Christina Nick (Leeds)
Are citizens morally responsible for the outcomes of political decisions taken by their leaders? To answer this question, we have to establish how citizens could be causally implicated in the outcomes of actions taken by the state. They could stand in the required causal relationship either as a collective or individually. Recent accounts have primarily taken the collective route because of a major obstacle to using an individualistic approach, namely, the problem over-determination. The actions of each citizen do not make an individual difference to the overall political outcome and therefore they cannot be a cause of it. I begin by examining Kutz’s (2007) and Lepora and Goodin’s (2013) accounts of complicity and how they have attempted to show that individuals can be complicit in the outcomes of collective action despite not having made an individual difference to it. I then argue that both attempts ultimately fail and instead I suggest, drawing on suggestions by Parfit (1984) and Wright (1985), that we should allow for the idea that individuals can be causally responsible not only in virtue of making a difference to an outcome as an individual, but also in virtue of making a difference as part of a set of agents. I will apply this to the case of voting in order to show that individual citizens can indeed be causally responsible for the outcomes of political decisions. I therefore conclude that we can overcome the problem of overdetermination for the individualistic approach and that it merits further investigation.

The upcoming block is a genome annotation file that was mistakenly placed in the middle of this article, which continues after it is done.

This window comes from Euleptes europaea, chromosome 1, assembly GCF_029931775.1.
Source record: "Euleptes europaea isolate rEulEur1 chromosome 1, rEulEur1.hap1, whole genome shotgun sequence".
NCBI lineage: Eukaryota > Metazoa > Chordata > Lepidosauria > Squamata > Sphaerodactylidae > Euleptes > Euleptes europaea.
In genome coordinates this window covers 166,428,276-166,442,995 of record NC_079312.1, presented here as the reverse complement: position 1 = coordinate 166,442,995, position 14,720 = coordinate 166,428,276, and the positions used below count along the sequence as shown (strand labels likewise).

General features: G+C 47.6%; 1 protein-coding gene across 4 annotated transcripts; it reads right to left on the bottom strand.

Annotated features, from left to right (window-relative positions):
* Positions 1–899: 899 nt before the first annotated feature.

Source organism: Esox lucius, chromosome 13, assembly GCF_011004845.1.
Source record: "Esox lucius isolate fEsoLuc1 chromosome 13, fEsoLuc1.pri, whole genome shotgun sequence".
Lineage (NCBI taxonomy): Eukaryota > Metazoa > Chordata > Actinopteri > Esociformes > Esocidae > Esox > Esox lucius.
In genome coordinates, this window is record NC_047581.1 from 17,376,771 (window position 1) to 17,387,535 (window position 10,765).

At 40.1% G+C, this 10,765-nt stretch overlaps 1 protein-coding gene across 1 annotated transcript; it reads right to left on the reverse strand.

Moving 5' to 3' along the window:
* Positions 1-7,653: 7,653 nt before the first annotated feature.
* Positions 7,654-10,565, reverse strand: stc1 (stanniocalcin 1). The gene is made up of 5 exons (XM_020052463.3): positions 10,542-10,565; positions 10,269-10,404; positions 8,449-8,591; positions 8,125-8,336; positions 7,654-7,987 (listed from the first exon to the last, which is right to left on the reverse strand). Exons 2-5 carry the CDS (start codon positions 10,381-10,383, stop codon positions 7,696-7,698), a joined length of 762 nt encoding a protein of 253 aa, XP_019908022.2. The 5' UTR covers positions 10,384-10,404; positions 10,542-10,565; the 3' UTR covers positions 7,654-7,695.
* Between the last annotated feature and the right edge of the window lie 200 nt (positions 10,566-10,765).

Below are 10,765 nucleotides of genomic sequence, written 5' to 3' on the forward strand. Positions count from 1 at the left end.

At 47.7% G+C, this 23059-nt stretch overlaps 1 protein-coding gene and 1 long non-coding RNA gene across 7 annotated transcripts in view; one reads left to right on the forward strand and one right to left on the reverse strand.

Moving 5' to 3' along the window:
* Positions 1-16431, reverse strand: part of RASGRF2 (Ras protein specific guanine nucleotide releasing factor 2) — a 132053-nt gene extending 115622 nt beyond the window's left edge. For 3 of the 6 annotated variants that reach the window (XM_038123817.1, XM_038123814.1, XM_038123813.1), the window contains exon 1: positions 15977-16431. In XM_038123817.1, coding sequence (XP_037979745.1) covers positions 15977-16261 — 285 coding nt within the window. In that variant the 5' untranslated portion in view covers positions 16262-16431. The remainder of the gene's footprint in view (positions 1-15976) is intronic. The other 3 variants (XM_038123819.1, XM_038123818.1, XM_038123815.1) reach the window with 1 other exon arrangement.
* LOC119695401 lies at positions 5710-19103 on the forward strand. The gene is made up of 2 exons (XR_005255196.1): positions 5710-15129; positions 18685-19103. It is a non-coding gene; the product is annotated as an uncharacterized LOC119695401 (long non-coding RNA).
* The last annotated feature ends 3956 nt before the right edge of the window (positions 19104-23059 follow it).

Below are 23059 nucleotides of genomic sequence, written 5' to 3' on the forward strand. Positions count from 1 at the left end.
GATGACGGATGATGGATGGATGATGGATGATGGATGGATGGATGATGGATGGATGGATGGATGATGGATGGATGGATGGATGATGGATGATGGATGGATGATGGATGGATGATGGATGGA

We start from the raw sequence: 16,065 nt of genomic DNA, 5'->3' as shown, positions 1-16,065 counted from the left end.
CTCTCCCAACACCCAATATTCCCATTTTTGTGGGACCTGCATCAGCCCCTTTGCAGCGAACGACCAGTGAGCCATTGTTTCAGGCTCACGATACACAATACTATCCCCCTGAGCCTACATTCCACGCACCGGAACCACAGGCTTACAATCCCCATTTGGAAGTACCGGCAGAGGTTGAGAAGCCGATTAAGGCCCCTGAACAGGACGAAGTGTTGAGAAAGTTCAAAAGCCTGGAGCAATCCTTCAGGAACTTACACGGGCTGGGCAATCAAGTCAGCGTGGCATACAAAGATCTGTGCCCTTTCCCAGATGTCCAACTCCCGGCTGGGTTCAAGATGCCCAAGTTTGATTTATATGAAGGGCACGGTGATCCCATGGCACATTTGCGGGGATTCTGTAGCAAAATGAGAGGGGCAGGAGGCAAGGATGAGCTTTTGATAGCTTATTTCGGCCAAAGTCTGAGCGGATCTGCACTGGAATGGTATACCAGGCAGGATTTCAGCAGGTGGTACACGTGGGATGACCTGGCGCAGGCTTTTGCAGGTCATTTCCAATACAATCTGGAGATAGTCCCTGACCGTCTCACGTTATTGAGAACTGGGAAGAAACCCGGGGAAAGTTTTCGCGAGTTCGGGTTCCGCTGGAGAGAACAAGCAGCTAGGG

Christina Nick is a lecturer in applied ethics at the University of Leeds, where she has also recently completed her PhD. She previously studied for an MPhil in Political Theory at the University of Oxford and a BA in Philosophy and Politics at the University of Manchester. Her PhD research, which was supervised by Carl Fox and Rob Lawlor, focussed on giving an account of the problem of democratic dirty hands; i.e. understanding situations in which democratic politicians have to commit moral violations for good moral reasons. In particular, she is interested in examining the extent to which we can ascribe moral responsibility to, and maybe even hold accountable, both political actors as well as citizens in cases of moral conflict.